As high school students prepare for a high school Christmas musical, we follow Anna who is not in it, but still sings about her life. Through song we meet her friends: her lovelorn best friend, the guy Anna is hung up on, the student journalist, the cute couple, Anna’s father and the overbearing school headmaster. Anna, played by Scottish actress Ella Hunt, sings four songs on the soundtrack but most of the songs are sung by the ensemble including Anna.
“The movie was pitched to me as a zombie musical set at Christmas. I’ve done so many of those recently,” she drolls. “Once I got to the audition, it was very clear they weren’t wanting to make a parody movie. They weren’t wanting something that was going to seem ridiculous. They wanted to make a coming-of-age story rooted in reality as a teenager in a zombie apocalypse.”
The feature was developed from an original short film about zombies eating singing students.
“I don’t know how many of you know the backstory of the film. The original idea of the film was thought up by this fantastic young filmmaker called Ryan McHenry in his last year of film school,” she said.
Ella Hunt repeats Ryan McHenry’s story as “I’m watching High School Musical and it’s a bit rubbish, but it’d be great if Zack Efron was eaten by zombies.’ As a group of friends they made this film. It was nominated for a Scottish BAFTA. They got funding to make a full-length feature. They started making this feature. They got a new writer attached to work with Ryan (Alan McDonald). Then Ryan becomes Vine famous for his videos of Ryan Gosling Won’t Eat His Cereal. Then, sadly, Ryan McHenry was diagnosed with a rare form of bone cancer. He passed away in the summer of 2015. His friends came together to make this film in his memory. Ryan Gosling did a tribute to him where he actually ate his cereal which is why there is a moment in the film where we talk about (Ryan Gosling) as ‘Dead? Alive? Dude’s still cool.’”
The students are trapped in a bowling alley waiting out the zombies. They have time for a song or two. After the military bombs the town, the students seem sure that everyone they know is dead or undead. They are full of fear and remorse.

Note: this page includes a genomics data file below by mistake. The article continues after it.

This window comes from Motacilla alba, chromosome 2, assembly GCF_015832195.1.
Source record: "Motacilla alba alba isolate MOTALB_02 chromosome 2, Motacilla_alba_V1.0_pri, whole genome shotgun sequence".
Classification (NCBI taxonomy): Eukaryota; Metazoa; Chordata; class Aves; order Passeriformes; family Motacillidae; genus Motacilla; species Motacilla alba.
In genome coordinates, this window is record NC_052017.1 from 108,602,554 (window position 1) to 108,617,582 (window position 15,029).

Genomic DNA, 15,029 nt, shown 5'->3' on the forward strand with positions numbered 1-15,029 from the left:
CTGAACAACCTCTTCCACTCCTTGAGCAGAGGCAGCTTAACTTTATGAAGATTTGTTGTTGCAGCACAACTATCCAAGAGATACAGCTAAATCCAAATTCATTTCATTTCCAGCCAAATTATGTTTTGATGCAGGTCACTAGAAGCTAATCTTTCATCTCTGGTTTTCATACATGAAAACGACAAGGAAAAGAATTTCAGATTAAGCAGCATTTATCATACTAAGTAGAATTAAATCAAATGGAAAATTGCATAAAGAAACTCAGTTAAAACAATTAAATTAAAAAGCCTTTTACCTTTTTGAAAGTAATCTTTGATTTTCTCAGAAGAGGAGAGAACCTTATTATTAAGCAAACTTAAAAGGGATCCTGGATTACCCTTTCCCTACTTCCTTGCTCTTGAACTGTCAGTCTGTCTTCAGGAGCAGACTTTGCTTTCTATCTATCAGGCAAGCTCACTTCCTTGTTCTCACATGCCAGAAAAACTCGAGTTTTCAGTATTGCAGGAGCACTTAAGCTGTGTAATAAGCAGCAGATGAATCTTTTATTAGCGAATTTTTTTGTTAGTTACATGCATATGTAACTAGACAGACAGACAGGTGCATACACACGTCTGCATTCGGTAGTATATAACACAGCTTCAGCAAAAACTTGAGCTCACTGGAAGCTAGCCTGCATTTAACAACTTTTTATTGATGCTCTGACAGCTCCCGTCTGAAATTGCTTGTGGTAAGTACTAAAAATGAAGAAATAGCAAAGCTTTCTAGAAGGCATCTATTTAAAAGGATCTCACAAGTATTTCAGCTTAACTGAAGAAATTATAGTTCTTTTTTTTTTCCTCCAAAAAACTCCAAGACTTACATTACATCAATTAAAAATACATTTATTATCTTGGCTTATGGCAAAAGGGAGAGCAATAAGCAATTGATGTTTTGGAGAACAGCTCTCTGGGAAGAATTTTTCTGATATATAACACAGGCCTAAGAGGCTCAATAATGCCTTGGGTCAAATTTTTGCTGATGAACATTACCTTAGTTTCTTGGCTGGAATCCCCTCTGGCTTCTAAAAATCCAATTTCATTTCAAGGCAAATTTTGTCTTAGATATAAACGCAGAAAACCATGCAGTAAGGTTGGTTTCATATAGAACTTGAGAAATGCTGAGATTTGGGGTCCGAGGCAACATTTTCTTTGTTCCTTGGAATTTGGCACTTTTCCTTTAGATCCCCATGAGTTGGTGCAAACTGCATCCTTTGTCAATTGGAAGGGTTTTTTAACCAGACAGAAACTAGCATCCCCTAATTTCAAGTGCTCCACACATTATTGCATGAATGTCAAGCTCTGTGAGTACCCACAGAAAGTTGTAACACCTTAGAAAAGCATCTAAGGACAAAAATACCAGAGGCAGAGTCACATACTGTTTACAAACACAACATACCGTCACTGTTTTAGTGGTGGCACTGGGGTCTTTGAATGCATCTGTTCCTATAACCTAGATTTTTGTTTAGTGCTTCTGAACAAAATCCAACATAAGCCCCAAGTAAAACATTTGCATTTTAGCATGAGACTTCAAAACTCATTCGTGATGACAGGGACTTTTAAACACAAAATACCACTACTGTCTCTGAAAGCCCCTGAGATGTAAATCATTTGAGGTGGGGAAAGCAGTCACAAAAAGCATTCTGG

“The film wasn’t shying away from yes it is a zombie musical comedy set at Christmas. All of those playful things. But also at the heart of it, it is about loss and the loss of innocence and hope throughout it. I thought it was really admirable that the producers weren’t shying away from doing that,” Ella Hunt said.
The characters seem carefully written to not be hapless or clueless.
“John McPhail is an excellent director. It was very clear in the script that they didn’t want these characters to seem like clichés the whole way through. We meet them and we say okay there’s the boy who’s hopelessly in love with his best friend and there’s a misanthropic outsider. There are things that might seem like clichés at the beginning but it was very much about telling a story while we were telling all of these stories. Not just our heroine. I think through that it tells a story much a hellauva better than if it was just about Anna,” she said.
Much of the staging and action was made up on the fly, Ella Hunt said.
“This film was very much about thinking on our feet because we didn’t have the budget to rehearse. The only big sequence we rehearsed was the Hollywood Ending song. Other than that, most mornings we had about 10 minutes to choreograph three zombie hits or the beginning of a song before we started. At the time, we just needed to trust each other.”
The choreographer, Sarah Swire, was always on set working. She also played the lesbian journalism student, Steph.
“It wasn’t like we had all month of rehearsals prior. She was choreographing in the minute that we were shooting. I’m really grateful that it was Sarah that was our choreographer,” Ella Hunt said.
“It was very much about discovering movement that was an extension of our bodies as opposed to it being like ‘hey jazz hands’ musical. That morning when we did Turning My Life Around when I put my headphones in and skip down the street,” she said.
The song quickly becomes a duet with Anna’s lovelorn best friend, John (Malcolm Cumming), leaving his house listening to the same song on his headphones.
“We had half an hour (of rehearsal) before we came into that song. We just skipped up and down the street to work out what was going to seem right and what was going to feel fun. She was like “maybe you could do a hop skip and a jump out the door.” I did it and she said, ‘That was terrible. Don’t do that again.’ That was out relationship. I would just do things. She would either like it or she wouldn’t. I could just go crazy.”
“Sarah comes onto set and she’s like ‘guys you can freestyle this next bit,’” Ella Hunt explains.
Malcolm had to walk a fine line between making his guitar solo funny and making it cool.
“I have been begging through the shoot to get a high kick in somewhere I can do this high kick. It’s my one thing I am not clumsy about. I am proud of this high kick. I’m in the trailerrrrrrrr! She does this bit like an air keytar solo and she comes up to Malcom. He bursts into this most elaborate incredible air keytar solo. We are all in hysterics on set. It is like the most beautiful, weird moment of filming,” Ella Hunt described.
Anna and the Apocalypse gained attention at Fantastic Fest. The film came into the fest an independent film and left as one distributed by Orion Pictures.
“The festival was done on popular demand. We were only supposed to play twice but we wound up playing 12 times which was awesome. Our little group became festival celebrities which to the four of us was hilarious. Then we were picked up by Orion. We’ve been on this to music fests. We’ve been to Comic Con,” she said.